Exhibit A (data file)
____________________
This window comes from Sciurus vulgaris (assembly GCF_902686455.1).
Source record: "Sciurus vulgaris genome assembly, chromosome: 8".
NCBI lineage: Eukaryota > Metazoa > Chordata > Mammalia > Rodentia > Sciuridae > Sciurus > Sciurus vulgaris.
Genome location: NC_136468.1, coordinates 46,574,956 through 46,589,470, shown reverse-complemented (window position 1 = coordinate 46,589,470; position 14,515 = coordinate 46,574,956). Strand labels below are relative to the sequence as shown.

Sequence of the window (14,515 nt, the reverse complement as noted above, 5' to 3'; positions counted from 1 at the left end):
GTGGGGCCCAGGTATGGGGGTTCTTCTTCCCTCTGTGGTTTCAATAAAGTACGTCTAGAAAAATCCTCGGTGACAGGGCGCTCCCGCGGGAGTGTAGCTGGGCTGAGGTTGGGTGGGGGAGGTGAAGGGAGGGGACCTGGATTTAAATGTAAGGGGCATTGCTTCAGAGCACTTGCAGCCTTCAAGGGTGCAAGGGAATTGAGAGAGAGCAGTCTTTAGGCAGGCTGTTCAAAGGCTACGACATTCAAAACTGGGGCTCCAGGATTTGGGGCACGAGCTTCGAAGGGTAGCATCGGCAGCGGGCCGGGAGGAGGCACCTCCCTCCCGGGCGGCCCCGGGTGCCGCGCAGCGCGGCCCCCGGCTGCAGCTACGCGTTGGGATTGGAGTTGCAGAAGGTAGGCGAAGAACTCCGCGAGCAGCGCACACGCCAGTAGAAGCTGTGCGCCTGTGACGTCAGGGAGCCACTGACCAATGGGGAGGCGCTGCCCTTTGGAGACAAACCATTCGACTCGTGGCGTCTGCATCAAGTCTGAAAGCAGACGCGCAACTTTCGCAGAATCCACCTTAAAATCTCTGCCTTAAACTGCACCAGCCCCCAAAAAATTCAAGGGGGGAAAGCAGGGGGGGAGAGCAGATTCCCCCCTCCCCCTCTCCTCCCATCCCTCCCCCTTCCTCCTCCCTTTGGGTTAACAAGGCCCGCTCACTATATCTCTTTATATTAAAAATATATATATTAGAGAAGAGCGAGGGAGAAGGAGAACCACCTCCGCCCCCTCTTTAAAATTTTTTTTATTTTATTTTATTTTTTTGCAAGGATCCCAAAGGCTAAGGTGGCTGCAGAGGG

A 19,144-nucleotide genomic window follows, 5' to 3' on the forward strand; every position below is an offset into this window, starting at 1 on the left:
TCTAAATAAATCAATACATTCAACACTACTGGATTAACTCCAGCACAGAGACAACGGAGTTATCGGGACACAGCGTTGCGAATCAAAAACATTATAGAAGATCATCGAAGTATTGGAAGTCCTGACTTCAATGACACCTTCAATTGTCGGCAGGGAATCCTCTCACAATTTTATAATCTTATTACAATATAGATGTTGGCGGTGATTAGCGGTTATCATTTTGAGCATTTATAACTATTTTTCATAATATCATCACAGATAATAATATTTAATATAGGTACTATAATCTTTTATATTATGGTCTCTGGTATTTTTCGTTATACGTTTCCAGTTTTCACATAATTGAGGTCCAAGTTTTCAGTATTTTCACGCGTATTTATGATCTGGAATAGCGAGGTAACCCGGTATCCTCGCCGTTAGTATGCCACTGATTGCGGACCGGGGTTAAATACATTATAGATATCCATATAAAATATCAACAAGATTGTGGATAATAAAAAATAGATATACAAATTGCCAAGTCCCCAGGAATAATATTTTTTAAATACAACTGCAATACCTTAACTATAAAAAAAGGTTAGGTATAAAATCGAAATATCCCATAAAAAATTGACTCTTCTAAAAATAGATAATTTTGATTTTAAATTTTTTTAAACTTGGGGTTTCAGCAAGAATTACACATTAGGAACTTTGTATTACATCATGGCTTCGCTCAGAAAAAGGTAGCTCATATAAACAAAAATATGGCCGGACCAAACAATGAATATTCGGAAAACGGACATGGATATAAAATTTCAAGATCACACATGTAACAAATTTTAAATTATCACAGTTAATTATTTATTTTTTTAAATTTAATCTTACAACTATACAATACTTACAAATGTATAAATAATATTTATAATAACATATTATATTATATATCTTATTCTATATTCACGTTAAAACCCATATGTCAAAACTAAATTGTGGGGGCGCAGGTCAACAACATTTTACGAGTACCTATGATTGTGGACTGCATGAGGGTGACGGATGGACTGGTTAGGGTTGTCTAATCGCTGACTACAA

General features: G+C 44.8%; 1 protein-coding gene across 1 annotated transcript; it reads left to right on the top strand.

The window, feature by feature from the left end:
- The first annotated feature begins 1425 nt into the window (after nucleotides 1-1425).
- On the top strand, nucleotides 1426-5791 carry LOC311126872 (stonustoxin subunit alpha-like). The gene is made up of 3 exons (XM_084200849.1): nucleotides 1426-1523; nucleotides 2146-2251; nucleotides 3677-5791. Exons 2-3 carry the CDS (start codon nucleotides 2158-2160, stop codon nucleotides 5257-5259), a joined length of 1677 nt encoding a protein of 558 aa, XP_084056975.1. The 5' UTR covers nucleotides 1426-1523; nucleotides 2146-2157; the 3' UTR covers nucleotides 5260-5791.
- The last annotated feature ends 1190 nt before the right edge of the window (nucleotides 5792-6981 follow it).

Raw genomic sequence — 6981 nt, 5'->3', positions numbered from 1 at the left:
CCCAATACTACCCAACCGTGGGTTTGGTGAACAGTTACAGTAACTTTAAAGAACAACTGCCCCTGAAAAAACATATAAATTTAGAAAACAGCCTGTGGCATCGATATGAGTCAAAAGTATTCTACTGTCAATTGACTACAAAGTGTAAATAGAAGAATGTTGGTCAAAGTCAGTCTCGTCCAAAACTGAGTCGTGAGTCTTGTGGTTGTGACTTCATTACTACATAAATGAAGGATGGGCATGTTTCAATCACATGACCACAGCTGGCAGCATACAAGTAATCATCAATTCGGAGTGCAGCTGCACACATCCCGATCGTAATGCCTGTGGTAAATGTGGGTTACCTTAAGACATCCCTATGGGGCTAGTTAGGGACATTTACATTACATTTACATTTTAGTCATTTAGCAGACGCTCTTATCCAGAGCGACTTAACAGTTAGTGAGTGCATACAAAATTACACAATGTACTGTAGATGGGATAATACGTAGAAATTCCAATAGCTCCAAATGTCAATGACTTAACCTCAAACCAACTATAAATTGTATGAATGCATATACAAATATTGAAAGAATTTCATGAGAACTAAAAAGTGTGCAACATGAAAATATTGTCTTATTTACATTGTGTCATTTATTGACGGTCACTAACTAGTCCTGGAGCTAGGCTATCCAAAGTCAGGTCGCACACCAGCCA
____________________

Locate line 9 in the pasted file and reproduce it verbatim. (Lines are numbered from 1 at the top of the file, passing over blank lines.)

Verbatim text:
General features: G+C 44.8%; 1 protein-coding gene across 1 annotated transcript; it reads left to right on the top strand.